I think it's mean. Father Christmas is one of those games you play with your children. Younger children will no doubt believe it for some time but then when they know it's not real they go on playing it. Most older children understand it is a game . It is a bit of magic and children understand make believe better than adults do.

BlueBelle Fri 01-Dec-17 05:17:57

You have to accept that your daughter in law is bringing her children up as she sees fit not as you see fit I think there are too many grannies condemning their daughter in laws because they are not doing it THEIR way
You had your turn accept that she is doing it differently

harrigran Fri 01-Dec-17 06:55:05

He's not real tchshock my parents never told me that.
I do tell our GC that the gifts we give at Christmas are from us and not Father Christmas, he is not getting the credit for delivering musical instruments and expensive clothing.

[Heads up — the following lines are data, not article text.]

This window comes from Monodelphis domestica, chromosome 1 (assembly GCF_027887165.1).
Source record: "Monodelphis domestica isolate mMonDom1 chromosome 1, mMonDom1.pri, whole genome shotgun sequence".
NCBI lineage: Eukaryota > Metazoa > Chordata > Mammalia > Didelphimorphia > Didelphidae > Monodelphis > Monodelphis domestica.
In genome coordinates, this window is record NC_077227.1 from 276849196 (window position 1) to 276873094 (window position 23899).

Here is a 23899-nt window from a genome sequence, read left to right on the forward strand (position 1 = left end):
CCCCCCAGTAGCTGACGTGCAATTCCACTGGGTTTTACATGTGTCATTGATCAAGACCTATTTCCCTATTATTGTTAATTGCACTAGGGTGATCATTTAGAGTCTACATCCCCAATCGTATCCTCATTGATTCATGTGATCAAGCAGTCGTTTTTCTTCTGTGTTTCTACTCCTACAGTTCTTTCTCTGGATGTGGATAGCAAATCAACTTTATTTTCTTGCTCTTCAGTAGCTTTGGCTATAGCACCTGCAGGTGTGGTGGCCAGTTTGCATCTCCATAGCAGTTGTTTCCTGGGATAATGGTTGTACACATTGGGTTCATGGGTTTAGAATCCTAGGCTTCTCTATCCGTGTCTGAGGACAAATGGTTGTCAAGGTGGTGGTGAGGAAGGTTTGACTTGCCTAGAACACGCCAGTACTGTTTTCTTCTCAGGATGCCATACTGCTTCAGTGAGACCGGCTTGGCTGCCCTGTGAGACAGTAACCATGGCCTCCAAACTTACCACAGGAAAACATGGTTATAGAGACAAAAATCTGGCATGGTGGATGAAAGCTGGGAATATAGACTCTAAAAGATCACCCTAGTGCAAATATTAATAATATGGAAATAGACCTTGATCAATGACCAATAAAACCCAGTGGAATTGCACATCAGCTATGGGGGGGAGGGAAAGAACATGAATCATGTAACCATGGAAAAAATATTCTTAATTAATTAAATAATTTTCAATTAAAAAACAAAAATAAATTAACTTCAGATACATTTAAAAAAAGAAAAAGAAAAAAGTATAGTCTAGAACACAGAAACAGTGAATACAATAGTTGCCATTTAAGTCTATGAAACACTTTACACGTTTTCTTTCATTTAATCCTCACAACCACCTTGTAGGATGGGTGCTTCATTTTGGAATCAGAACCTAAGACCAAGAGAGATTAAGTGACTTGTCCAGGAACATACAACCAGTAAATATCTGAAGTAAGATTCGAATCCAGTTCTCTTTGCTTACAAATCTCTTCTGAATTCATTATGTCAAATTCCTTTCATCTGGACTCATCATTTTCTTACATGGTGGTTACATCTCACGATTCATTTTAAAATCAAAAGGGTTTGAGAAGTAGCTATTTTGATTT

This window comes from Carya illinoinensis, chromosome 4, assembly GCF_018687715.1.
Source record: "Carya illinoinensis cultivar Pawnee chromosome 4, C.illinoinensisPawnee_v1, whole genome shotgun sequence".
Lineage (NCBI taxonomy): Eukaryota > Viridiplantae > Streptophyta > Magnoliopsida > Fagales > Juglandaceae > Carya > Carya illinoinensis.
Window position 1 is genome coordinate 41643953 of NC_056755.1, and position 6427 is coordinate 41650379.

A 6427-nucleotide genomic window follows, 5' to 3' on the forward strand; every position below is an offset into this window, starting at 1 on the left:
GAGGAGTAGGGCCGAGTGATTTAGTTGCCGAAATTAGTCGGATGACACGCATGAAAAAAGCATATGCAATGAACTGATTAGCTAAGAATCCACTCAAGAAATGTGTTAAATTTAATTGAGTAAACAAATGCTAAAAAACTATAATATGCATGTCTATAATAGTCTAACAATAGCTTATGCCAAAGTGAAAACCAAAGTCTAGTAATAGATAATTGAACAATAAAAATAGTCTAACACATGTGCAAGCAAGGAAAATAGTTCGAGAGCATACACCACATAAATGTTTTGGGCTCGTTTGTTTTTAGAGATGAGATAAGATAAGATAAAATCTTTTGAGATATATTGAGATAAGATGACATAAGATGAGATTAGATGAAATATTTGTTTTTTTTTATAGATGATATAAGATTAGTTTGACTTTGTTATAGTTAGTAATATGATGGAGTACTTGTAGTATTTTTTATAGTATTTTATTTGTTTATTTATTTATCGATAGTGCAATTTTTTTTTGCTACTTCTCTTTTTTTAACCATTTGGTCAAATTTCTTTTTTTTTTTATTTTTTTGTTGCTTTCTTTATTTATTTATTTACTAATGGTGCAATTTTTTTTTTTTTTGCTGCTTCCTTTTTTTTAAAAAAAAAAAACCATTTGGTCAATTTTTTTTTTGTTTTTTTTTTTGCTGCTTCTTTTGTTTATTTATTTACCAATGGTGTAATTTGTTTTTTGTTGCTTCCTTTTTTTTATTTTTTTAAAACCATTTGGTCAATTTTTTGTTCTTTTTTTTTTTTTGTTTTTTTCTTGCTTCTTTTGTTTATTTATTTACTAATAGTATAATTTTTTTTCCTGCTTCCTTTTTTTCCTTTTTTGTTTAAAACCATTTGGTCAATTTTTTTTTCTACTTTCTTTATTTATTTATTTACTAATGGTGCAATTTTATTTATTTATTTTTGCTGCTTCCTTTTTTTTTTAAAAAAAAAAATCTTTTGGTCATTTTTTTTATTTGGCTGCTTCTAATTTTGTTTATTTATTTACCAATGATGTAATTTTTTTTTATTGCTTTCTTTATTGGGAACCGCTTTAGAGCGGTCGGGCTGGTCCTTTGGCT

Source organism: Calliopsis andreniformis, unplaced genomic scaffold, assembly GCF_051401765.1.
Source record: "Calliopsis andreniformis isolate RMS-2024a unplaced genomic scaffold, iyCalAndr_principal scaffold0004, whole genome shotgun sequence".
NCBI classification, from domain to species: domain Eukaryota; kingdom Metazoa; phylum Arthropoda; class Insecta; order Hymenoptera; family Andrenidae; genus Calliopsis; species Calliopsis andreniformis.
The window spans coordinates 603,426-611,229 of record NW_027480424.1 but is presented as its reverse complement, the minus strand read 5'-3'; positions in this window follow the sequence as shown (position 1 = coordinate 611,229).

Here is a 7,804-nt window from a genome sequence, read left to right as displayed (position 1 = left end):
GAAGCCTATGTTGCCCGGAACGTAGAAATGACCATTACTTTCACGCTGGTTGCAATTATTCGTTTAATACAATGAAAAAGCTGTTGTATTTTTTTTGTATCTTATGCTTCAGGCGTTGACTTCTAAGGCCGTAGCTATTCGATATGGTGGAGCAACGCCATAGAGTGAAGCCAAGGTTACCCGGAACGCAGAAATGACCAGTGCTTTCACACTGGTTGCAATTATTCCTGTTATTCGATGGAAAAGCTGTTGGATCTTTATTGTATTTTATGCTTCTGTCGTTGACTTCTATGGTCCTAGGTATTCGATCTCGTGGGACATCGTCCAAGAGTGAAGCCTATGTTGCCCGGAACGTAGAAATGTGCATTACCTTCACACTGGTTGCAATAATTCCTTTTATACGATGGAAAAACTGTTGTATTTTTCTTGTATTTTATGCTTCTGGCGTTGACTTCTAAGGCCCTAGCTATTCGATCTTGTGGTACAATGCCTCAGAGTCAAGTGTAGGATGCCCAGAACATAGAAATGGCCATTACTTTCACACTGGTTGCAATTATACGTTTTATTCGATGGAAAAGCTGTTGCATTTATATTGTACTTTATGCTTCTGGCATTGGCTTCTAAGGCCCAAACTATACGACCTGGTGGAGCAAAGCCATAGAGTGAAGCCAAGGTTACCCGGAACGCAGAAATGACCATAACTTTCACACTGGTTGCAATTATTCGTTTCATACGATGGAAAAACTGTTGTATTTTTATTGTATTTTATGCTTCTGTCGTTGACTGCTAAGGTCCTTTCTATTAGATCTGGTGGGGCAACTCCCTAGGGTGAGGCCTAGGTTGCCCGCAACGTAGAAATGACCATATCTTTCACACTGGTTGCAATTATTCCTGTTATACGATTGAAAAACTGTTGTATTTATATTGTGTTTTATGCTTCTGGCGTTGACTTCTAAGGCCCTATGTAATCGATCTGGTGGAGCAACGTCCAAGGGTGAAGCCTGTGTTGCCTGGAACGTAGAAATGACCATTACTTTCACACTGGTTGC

Accept your DC's way of doing things and don't rock the boat.

mumofmadboys Fri 01-Dec-17 08:24:19

We never told our children that Father Christmas was true. We didn't want to deceive them. My mum was appalled. We thought that the wonder of Jesus' birth was enough and far more important and life changing. I think you should respect the parents decision

Iam64 Fri 01-Dec-17 08:31:16

I love the Christmas traditions but I'd never criticise any parents who (lovingly and responsibly) didn't perpetuate the Father Christmas myth. Once mine started to ask questions I told them about the various traditions that led to St Nick/Santa/Father Christmas. Two of mine were only a year apart at school, the 6 year old told me some of her friends had told here Father Christmas isn't real but she didn't think we should spoil it for her younger sister by telling her - yet.

This isn't something I'd have a row with my own children or their partners/husbands about either. They're the parents.

gillybob Fri 01-Dec-17 09:29:57

We tell the children that Santa sees them at our house so often they must think they live here ! Then we collect the stuff up (there's always lots of it) and deliver it to theirs on Christmas morning . Magical.
I love buying for the children (more is definitely more) but hate buying for adults .

glammanana Fri 01-Dec-17 09:34:08